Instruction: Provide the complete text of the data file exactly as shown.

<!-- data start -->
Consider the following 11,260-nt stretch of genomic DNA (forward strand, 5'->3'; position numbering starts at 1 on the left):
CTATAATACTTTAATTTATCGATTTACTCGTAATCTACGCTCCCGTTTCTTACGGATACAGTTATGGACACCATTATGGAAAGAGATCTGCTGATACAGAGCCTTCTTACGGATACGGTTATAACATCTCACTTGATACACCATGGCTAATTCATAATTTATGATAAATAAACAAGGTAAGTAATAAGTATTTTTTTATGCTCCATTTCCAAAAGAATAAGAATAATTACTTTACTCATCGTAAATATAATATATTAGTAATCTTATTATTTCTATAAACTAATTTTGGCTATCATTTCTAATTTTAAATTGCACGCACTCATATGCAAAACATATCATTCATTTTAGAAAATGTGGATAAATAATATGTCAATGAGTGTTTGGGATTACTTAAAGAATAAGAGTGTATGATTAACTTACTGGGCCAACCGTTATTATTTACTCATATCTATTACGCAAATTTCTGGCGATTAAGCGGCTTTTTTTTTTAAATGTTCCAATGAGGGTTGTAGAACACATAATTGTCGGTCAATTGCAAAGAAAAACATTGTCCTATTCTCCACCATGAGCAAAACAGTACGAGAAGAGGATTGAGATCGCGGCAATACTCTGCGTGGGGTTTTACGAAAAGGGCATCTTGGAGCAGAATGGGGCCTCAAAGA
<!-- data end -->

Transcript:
Consider the following 11,260-nt stretch of genomic DNA (forward strand, 5'->3'; position numbering starts at 1 on the left):
CTATAATACTTTAATTTATCGATTTACTCGTAATCTACGCTCCCGTTTCTTACGGATACAGTTATGGACACCATTATGGAAAGAGATCTGCTGATACAGAGCCTTCTTACGGATACGGTTATAACATCTCACTTGATACACCATGGCTAATTCATAATTTATGATAAATAAACAAGGTAAGTAATAAGTATTTTTTTATGCTCCATTTCCAAAAGAATAAGAATAATTACTTTACTCATCGTAAATATAATATATTAGTAATCTTATTATTTCTATAAACTAATTTTGGCTATCATTTCTAATTTTAAATTGCACGCACTCATATGCAAAACATATCATTCATTTTAGAAAATGTGGATAAATAATATGTCAATGAGTGTTTGGGATTACTTAAAGAATAAGAGTGTATGATTAACTTACTGGGCCAACCGTTATTATTTACTCATATCTATTACGCAAATTTCTGGCGATTAAGCGGCTTTTTTTTTTAAATGTTCCAATGAGGGTTGTAGAACACATAATTGTCGGTCAATTGCAAAGAAAAACATTGTCCTATTCTCCACCATGAGCAAAACAGTACGAGAAGAGGATTGAGATCGCGGCAATACTCTGCGTGGGGTTTTACGAAAAGGGCATCTTGGAGCAGAATGGGGCCTCAAAGA